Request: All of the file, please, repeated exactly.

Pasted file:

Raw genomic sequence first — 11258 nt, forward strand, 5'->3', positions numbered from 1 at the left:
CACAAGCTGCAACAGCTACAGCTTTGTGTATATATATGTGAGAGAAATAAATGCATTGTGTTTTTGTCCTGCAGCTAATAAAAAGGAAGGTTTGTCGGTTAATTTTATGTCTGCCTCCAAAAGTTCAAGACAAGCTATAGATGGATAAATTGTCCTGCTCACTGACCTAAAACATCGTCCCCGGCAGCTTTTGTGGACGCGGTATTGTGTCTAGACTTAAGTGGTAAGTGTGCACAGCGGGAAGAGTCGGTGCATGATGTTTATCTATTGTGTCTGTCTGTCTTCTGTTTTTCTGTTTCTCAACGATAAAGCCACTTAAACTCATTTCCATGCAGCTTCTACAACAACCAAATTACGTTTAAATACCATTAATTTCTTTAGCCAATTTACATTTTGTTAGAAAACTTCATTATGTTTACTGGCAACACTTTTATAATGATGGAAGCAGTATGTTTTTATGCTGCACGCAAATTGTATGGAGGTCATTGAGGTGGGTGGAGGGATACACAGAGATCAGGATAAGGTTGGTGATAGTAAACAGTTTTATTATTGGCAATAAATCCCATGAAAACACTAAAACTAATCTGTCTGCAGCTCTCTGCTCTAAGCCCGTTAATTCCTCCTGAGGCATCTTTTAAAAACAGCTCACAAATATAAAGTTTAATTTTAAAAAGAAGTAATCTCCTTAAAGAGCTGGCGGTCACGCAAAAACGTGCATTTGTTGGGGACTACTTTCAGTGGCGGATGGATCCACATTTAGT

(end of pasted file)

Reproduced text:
Raw genomic sequence first — 11258 nt, forward strand, 5'->3', positions numbered from 1 at the left:
CACAAGCTGCAACAGCTACAGCTTTGTGTATATATATGTGAGAGAAATAAATGCATTGTGTTTTTGTCCTGCAGCTAATAAAAAGGAAGGTTTGTCGGTTAATTTTATGTCTGCCTCCAAAAGTTCAAGACAAGCTATAGATGGATAAATTGTCCTGCTCACTGACCTAAAACATCGTCCCCGGCAGCTTTTGTGGACGCGGTATTGTGTCTAGACTTAAGTGGTAAGTGTGCACAGCGGGAAGAGTCGGTGCATGATGTTTATCTATTGTGTCTGTCTGTCTTCTGTTTTTCTGTTTCTCAACGATAAAGCCACTTAAACTCATTTCCATGCAGCTTCTACAACAACCAAATTACGTTTAAATACCATTAATTTCTTTAGCCAATTTACATTTTGTTAGAAAACTTCATTATGTTTACTGGCAACACTTTTATAATGATGGAAGCAGTATGTTTTTATGCTGCACGCAAATTGTATGGAGGTCATTGAGGTGGGTGGAGGGATACACAGAGATCAGGATAAGGTTGGTGATAGTAAACAGTTTTATTATTGGCAATAAATCCCATGAAAACACTAAAACTAATCTGTCTGCAGCTCTCTGCTCTAAGCCCGTTAATTCCTCCTGAGGCATCTTTTAAAAACAGCTCACAAATATAAAGTTTAATTTTAAAAAGAAGTAATCTCCTTAAAGAGCTGGCGGTCACGCAAAAACGTGCATTTGTTGGGGACTACTTTCAGTGGCGGATGGATCCACATTTAGT